It's How Medicine Should Be®

Font Size:

-A +A

Translate

French German Italian Portuguese Russian

Aron Buchman, MD

Aron S. Buchman, MD, is an associate professor in the Department of Neurological Sciences at Rush University Medical Center in Chicago.

Buchman received the degree of bachelor of science, cum laude, from Loyola University of Chicago in 1977. He was a Patinkin Fellow and spent 1979-80 studying medical ethics in Israel at the Regensberg Institute. He earned his doctorate in medicine from Chicago Medical School/University of Health Sciences in 1982. Following internship in internal medicine at Brookdale Hospital in New York, Buchman returned to Rush for residency training in neurology and a fellowship in movement disorders and clinical neuropharmacology, which he completed in 1987.

Buchman received additional fellowship training in clinical electrophysiology and neuromuscular diseases at the University of British Columbia and Vancouver General Hospital in 1987-88. Buchman received board certification in neurology in 1988 and from the American Board of Electrodiagnostic Medicine in 1989. He received added certification in clinical neurophysiology in 1994.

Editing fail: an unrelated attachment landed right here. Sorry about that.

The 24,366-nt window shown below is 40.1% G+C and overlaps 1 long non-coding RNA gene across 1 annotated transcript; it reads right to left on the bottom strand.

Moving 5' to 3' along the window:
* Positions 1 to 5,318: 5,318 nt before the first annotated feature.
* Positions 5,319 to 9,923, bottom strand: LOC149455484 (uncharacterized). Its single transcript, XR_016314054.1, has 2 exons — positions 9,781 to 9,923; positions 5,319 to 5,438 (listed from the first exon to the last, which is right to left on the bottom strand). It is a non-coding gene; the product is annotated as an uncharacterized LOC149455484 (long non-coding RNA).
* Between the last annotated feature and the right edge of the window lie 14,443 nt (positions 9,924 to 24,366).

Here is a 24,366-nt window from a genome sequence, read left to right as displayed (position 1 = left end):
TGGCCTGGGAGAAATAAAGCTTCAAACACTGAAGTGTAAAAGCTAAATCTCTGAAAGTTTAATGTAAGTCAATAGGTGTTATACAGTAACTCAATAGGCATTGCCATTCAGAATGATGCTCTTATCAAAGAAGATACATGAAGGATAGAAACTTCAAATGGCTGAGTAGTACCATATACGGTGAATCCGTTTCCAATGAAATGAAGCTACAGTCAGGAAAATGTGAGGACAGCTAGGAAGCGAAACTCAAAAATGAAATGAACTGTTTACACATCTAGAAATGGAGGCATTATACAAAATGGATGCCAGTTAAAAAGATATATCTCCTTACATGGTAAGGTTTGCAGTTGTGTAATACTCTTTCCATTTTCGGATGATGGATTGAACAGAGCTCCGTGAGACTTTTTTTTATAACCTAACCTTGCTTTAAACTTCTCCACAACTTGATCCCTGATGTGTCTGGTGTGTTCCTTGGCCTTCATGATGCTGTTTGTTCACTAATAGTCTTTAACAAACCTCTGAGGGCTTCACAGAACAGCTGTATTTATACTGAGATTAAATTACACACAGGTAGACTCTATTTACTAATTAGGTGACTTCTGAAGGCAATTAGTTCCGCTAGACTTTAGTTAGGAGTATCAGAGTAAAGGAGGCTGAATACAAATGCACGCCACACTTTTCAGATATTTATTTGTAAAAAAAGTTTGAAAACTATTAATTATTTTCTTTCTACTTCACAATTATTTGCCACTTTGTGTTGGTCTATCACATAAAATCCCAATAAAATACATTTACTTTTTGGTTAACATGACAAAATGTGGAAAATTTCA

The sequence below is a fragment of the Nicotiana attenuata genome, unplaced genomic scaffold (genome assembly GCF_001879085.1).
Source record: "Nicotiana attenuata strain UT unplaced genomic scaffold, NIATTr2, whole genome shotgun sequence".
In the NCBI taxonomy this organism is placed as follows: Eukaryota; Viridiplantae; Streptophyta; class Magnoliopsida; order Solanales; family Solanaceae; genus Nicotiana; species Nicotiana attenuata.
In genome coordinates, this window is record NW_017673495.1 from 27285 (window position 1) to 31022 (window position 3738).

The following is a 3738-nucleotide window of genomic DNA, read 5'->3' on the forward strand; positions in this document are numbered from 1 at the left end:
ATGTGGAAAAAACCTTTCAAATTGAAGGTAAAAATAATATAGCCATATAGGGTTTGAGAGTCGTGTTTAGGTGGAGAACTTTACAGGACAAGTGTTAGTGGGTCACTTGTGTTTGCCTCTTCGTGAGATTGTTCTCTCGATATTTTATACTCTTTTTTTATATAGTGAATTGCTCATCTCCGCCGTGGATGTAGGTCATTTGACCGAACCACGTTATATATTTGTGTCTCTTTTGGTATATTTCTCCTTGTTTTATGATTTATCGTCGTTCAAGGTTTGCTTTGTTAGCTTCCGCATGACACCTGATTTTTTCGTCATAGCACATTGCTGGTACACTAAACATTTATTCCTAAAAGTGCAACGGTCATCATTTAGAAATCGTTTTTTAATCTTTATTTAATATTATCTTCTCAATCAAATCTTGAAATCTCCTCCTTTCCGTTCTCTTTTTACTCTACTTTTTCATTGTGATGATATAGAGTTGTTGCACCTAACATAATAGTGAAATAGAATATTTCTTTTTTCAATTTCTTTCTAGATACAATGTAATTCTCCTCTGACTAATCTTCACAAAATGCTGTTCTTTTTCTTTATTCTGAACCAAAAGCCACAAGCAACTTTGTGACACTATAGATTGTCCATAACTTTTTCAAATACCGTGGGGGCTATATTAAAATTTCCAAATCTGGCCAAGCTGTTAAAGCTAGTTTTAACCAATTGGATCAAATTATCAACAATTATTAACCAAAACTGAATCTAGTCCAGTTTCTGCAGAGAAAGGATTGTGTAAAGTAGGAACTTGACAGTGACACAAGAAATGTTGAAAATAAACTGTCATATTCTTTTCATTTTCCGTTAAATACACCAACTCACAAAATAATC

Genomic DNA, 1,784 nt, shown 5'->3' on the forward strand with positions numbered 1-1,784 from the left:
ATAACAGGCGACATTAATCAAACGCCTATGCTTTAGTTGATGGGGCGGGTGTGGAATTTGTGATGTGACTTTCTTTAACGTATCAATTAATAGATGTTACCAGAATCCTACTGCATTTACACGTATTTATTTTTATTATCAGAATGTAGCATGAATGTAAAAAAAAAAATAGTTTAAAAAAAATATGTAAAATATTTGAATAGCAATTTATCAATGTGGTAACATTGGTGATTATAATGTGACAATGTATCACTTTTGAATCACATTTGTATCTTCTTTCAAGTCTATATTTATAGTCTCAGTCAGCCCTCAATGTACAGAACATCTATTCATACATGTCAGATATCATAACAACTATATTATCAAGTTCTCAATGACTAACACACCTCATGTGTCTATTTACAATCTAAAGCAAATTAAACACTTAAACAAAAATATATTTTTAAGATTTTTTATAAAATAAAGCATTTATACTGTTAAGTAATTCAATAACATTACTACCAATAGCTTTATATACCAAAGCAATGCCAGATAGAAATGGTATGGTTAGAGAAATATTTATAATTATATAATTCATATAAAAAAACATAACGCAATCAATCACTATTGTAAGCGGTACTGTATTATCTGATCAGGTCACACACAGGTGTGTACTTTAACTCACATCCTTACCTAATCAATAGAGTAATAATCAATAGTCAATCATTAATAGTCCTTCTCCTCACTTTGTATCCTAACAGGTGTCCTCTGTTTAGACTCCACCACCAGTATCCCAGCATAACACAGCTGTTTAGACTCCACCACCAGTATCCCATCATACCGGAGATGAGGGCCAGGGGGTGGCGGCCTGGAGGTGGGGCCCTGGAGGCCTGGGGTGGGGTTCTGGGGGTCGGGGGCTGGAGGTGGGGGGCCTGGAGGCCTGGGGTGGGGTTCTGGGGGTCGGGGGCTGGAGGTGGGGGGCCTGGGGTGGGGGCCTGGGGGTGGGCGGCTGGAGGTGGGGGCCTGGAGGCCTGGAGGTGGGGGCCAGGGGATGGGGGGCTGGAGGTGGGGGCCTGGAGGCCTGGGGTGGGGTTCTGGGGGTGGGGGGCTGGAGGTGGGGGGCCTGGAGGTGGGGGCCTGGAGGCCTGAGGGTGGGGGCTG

Buchman served as director of the EMG Laboratory at Rush from 1988 to 1996 and acting director of the Section on Neuromuscular Diseases in 1997. He received a career development award from the NINDS/NIH from 1994-99 for his work that investigated motor control and motor unit recruitment. Buchman was a research fellow at the NeuroMuscular Research Center at Boston University from 1992-95. He was a visiting scientist in the Department of Applied Mathematics at the Weizmann Institute of Science from 1995-97.

Buchman’s research interests include the effects of aging on the motor system. More recently his research has focused on identifying the structural basis of clinical frailty in older persons, exploring the pathologic indices linking risk factors to the development of frailty so as to provide a conceptual basis for the development and testing of interventions to reduce the burden of this common syndrome in older adults.